If we can’t say what we think, how can we be who we are?
In a mass-produced media blitz of long, rich and blonde, it’s hard not to wonder: is our sparkly pink bubblegum culture slowly gagging us to our collective individual deaths?
Now that we have a colored president (oops, did I type that out loud?) is this politically correct and is that going to become even more of a problem? One thing’s for sure– at least we didn’t end up with a dumb broad….oops there I go again
Take fictional guy Franz: he can say whatever he wants; somehow, it’s just de rigeur. Is this because he’s politically correct ? What about fictional guy Hanz who makes the same comment but just in a different way with the social guillotine falling on his head. Is this because he’s not?
Says Hanz: there’s nothing better than a hot frothy chic.
Says Franz: a sultry woman really turns a guy on … you see?
same sentiment, yet somehow, very different meaning.
What is that ne sais quois that grants one an all-access pass to agreement land where people don’t take offense? It’s a great contemplation whiling away on a wet Sunday as the Asian girl buffs my fingernails and follows it with a happy ending.
Offended? What if I didn’t type she was Asian? Is the omission of her cultural background somehow less offensive? Or is it simply in the context of the story that her Asian-ness becomes a problem? Nobody freaks out when I say I went to the movies with my Asian friend who looks like Lucy Liu. Or that I got a happy ending from a guy who looks like Paul Newman.
With modern-day wonder, one doesn’t have to marvel much further than wikipedia to understand the meaning of the world. ‘Politically incorrect’, it describes, refers to language or ideas that are unconstrained by orthodoxy.
Is the harnessed restraint of political correctness a modern-day version of stifled Protestant corseting? Oops there’s me assuming everyone who reads this is white and from the Hamptons or worse the upper east side.
Back to Hanz: is this to say if he were more restrained he too could maintain the same sentiments as Franz and steer clear of Human Resources? Race, gender, age, weight… The majority of us are socialized to handle such topics. Yet there are a small number of people like Hanz who still struggle.This leads one to ponder, if the movement towards political correctness began as an effort to protect the minority, how is it that it now functions to preserve the majority?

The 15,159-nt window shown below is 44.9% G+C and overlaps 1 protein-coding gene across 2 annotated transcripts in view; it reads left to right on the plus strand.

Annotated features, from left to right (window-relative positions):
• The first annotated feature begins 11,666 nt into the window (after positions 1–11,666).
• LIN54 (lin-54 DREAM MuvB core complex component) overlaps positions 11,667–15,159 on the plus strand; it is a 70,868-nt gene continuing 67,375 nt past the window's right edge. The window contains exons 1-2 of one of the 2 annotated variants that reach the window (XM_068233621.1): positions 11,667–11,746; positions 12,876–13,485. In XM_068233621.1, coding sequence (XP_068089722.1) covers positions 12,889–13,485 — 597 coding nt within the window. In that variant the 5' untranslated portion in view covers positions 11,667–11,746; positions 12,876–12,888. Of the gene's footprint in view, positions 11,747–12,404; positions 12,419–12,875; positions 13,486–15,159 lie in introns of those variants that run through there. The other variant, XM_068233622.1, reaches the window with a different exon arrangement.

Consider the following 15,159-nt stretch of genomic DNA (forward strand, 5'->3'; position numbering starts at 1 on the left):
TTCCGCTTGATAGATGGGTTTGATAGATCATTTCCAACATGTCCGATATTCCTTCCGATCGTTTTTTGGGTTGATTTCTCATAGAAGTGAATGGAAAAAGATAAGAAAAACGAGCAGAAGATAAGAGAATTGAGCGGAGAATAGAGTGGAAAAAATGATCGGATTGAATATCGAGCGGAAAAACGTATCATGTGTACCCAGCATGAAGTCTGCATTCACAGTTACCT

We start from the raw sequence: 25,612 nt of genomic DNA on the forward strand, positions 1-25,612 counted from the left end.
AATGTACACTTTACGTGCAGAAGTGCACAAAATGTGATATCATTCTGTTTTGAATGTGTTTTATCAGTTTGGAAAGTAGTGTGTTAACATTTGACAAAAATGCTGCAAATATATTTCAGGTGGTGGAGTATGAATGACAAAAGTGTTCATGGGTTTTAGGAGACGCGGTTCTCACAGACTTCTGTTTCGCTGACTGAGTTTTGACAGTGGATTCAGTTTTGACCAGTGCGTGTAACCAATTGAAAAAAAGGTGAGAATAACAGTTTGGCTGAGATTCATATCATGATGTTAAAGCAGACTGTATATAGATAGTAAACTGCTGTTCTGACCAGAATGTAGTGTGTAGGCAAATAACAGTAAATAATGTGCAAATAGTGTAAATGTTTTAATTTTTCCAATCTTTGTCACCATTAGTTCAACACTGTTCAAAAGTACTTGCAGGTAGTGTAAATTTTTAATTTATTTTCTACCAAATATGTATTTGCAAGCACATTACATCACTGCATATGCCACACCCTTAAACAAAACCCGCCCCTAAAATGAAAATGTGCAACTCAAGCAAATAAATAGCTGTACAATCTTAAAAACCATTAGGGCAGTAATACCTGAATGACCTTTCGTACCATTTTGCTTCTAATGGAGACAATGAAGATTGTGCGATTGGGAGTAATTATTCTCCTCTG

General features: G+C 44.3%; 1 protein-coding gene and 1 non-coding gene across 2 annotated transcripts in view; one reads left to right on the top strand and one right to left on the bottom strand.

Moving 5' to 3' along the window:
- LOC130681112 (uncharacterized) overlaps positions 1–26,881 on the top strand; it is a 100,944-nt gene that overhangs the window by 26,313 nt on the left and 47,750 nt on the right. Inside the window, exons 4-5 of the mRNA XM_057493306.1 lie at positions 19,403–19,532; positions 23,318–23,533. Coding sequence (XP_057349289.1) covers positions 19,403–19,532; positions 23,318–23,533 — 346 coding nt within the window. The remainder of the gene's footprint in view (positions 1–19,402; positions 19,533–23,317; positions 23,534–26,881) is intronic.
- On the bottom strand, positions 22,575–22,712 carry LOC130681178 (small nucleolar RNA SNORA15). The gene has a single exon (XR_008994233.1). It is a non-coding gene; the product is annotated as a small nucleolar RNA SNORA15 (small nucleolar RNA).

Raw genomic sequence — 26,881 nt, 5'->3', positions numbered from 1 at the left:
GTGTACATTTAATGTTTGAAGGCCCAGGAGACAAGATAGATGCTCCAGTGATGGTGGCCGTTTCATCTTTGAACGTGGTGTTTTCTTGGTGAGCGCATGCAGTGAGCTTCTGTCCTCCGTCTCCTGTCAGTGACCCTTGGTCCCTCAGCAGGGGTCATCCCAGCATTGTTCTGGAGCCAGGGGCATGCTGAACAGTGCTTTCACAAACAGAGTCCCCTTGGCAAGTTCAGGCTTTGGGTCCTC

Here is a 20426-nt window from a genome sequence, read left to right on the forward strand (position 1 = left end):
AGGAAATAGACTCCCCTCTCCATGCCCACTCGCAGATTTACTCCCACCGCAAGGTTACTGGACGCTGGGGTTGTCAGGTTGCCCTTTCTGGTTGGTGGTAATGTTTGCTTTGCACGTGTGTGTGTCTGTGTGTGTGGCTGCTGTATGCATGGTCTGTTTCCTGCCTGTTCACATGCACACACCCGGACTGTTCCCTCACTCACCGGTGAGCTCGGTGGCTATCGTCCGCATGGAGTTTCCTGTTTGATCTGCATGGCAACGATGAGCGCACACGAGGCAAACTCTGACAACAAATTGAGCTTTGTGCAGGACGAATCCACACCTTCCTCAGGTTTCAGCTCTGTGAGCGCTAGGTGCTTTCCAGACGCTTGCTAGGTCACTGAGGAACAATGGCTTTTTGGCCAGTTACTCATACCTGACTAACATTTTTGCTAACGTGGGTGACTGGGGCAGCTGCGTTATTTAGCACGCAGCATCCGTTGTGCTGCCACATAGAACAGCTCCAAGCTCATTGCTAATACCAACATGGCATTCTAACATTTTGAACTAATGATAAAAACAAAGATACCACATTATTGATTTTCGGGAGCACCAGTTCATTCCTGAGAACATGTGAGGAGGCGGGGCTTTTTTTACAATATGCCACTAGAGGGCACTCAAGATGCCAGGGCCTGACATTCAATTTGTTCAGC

Maybe there should be a contingency clause for retards like Hanz….of course what I meant to say was challenged individuals like Hanz. Right?
Today’s media blitz of dumb reality world blondes, wife-beating talk show Mexicans, handcuffed breaking news African Americans and radical white talk radio Republicans not only reinforces stereotypes, it also ensures a greater pigeonhole effect: the wife-beating Mexican doesn’t share airspace with the dumb blonde, nor can the handcuffed African American be heard on the white man’s talk radio.
Sadly, it seems these media enclaves have reinforced the geographic ones. The surest way never to get lost in a landmine of possible offenses is to only navigate conversations with people who one is utterly familiar with….people like you from Tribeca, or wherever shiny gorgeous people like you live with their wonderful lives and ‘foreign’ hired help / attendants.
“Yo Vinny you feel me?”
and the fact is none of this may pertain to you but in some way or another no matter how cosmopolitan we all want to be we do live in our kind of ghetto, grotto, Soho, or whatever place that helps make the world feel so right to us.
And since it’s politically incorrect to address the media truths we’re constantly consuming, we instead carry them as secret weapons, never revealing them (except for the occasional shunned, off-color joke), and never allowing ourselves the opportunity to explore and perhaps, disarm them.
Just think: if Hanz could freely start a taboo conversation with a person stereotypically unlike himself and, without regard to political correctness, they could both recognize and embrace their differing opinions, a personality clash may flare up temporarily but the conversation would ultimately reveal their membership to a much bigger unit than self or socially prescribed stereotypes; and their humanity, the group to which we all belong, would be the winning argument.
I can see it now: Hanz and the jew hailing Hitler over a round of Patrone.
But instead of tolerating one another’s individual thoughts, we are a culture intolerant of intolerance. Hypocrites if you will. To be thoroughly tolerant, we would also have to be tolerant of opinions that may at first seem intolerant. This shouldn’t be too hard to digest: if anything, intolerance is a reflection of the individual expressing it, not the individual or group of individuals being expressed about.
Like the cheap jew. Seriously. Have you ever met one? Sounds like the waspy white guy had something to do with this one.
Up to this point, the zeitgeist of not expressing seems to have robbed us the freedom of speech for which we have pledged. But if we all said it out loud and proud, we’d be one quirky little culture of people who accepted one another. Instead, we’re a flat land of shapes and colors unknown to one another. Life could be so much fuller in dimension.
Afterall, who are we kidding? A fat guy’s just a fat guy by any other name. Just because he’s fat should that stop you from talking to him, letting him into your exclusive little world, exclusive night club, exclusive mind of proprietary. Think for a moment if the ‘fat’ guy or ‘whoever’ was looking at you with their own set of prejudices. Of course you’d say you didn’t care until you suddenly did…..
Just a thought, now if only I could hail some Indian to drive me home in all this rain….